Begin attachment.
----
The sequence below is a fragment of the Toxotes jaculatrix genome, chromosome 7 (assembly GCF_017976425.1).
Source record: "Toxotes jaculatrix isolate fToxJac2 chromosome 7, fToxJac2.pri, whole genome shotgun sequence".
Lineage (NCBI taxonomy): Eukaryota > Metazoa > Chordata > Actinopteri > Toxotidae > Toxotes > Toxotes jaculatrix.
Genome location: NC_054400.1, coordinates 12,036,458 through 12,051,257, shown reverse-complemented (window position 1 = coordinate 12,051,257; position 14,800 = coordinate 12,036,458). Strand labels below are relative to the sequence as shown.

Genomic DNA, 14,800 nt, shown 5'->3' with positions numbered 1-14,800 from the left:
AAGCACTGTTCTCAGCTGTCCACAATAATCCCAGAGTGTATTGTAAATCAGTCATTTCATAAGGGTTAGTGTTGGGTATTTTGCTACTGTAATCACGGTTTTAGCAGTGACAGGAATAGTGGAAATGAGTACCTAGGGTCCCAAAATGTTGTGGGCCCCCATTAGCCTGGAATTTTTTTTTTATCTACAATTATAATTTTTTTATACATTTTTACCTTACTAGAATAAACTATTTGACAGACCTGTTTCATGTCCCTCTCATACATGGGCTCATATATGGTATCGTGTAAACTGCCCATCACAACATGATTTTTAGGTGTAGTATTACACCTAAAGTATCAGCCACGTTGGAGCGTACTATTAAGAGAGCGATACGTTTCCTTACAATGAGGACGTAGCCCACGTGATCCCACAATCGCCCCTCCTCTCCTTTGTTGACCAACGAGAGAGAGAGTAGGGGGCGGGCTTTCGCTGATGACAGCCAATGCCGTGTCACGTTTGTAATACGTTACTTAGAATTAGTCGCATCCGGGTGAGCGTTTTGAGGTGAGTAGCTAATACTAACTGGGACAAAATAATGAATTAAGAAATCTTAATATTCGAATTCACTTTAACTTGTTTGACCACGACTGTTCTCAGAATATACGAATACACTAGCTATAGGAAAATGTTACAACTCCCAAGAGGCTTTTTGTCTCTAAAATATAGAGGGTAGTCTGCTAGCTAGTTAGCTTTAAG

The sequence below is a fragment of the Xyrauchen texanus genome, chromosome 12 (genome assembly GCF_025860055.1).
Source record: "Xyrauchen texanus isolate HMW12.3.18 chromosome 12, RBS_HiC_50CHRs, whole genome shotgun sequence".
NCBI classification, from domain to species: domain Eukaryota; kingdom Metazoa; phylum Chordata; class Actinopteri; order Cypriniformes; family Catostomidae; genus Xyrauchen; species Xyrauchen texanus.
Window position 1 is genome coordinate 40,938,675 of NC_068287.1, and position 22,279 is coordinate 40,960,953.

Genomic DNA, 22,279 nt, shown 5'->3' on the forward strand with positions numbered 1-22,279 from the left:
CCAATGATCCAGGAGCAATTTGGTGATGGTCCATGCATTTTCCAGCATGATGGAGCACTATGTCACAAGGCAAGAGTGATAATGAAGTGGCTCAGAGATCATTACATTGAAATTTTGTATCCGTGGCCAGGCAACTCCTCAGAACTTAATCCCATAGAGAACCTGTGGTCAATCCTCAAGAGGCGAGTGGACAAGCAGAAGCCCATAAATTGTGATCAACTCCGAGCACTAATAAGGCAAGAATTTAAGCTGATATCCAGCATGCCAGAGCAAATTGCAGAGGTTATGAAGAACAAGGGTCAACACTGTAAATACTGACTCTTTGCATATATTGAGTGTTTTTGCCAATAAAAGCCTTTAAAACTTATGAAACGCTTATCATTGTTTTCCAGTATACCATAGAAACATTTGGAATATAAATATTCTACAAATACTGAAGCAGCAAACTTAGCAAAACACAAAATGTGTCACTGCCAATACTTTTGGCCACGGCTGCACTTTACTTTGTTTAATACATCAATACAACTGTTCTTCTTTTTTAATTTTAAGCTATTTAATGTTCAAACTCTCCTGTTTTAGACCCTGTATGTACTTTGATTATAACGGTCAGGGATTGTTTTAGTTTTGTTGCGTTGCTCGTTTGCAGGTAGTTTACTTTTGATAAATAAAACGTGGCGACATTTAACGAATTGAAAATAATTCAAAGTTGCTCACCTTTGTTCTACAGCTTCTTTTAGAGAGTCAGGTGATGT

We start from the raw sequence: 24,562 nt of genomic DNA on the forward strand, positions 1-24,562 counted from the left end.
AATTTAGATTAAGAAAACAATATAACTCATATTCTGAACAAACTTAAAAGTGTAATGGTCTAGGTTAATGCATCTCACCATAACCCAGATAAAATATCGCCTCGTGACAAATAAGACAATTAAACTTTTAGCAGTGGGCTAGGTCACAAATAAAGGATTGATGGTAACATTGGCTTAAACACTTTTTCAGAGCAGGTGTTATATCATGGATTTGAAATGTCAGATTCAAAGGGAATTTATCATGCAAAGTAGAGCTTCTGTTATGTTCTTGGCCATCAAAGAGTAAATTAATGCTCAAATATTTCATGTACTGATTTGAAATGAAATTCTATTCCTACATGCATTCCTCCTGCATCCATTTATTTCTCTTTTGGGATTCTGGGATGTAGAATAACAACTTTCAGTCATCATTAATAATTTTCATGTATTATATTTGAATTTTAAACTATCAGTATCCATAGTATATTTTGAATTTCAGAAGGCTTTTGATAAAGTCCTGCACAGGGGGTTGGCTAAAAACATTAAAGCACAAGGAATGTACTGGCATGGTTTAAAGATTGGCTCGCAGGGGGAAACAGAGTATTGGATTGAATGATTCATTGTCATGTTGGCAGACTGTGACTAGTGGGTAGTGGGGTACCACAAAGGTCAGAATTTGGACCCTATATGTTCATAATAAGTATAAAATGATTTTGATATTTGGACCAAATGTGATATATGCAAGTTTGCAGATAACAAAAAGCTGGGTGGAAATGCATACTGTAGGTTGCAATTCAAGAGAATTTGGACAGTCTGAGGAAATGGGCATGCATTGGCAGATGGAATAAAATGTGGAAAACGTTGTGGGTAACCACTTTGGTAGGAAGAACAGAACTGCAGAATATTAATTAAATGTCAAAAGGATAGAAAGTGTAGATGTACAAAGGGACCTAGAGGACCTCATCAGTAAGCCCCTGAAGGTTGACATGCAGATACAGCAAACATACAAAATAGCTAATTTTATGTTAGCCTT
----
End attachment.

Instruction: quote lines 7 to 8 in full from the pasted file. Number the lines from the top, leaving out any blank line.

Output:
The sequence below is a fragment of the Xyrauchen texanus genome, chromosome 12 (genome assembly GCF_025860055.1).
Source record: "Xyrauchen texanus isolate HMW12.3.18 chromosome 12, RBS_HiC_50CHRs, whole genome shotgun sequence".